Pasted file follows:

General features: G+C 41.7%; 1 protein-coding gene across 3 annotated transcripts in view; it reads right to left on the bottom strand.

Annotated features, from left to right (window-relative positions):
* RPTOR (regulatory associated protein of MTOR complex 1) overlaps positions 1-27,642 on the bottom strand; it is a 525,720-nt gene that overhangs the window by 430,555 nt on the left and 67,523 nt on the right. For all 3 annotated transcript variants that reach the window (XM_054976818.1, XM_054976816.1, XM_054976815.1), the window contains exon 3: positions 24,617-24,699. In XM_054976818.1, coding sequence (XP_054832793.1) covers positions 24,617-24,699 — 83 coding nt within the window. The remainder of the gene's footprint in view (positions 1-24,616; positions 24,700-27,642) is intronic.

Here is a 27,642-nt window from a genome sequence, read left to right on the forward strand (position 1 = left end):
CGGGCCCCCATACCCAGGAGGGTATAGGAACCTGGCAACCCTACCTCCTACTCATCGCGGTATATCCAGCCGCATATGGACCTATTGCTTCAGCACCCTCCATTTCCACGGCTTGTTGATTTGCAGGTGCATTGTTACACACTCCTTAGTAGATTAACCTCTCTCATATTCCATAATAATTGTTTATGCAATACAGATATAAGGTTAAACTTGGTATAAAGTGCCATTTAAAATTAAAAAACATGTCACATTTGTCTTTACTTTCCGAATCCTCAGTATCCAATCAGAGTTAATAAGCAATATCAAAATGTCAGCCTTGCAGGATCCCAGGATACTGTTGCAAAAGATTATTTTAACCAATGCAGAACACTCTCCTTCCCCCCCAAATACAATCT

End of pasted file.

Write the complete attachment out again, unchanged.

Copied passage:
General features: G+C 41.7%; 1 protein-coding gene across 3 annotated transcripts in view; it reads right to left on the bottom strand.

Annotated features, from left to right (window-relative positions):
* RPTOR (regulatory associated protein of MTOR complex 1) overlaps positions 1-27,642 on the bottom strand; it is a 525,720-nt gene that overhangs the window by 430,555 nt on the left and 67,523 nt on the right. For all 3 annotated transcript variants that reach the window (XM_054976818.1, XM_054976816.1, XM_054976815.1), the window contains exon 3: positions 24,617-24,699. In XM_054976818.1, coding sequence (XP_054832793.1) covers positions 24,617-24,699 — 83 coding nt within the window. The remainder of the gene's footprint in view (positions 1-24,616; positions 24,700-27,642) is intronic.

Here is a 27,642-nt window from a genome sequence, read left to right on the forward strand (position 1 = left end):
CGGGCCCCCATACCCAGGAGGGTATAGGAACCTGGCAACCCTACCTCCTACTCATCGCGGTATATCCAGCCGCATATGGACCTATTGCTTCAGCACCCTCCATTTCCACGGCTTGTTGATTTGCAGGTGCATTGTTACACACTCCTTAGTAGATTAACCTCTCTCATATTCCATAATAATTGTTTATGCAATACAGATATAAGGTTAAACTTGGTATAAAGTGCCATTTAAAATTAAAAAACATGTCACATTTGTCTTTACTTTCCGAATCCTCAGTATCCAATCAGAGTTAATAAGCAATATCAAAATGTCAGCCTTGCAGGATCCCAGGATACTGTTGCAAAAGATTATTTTAACCAATGCAGAACACTCTCCTTCCCCCCCAAATACAATCT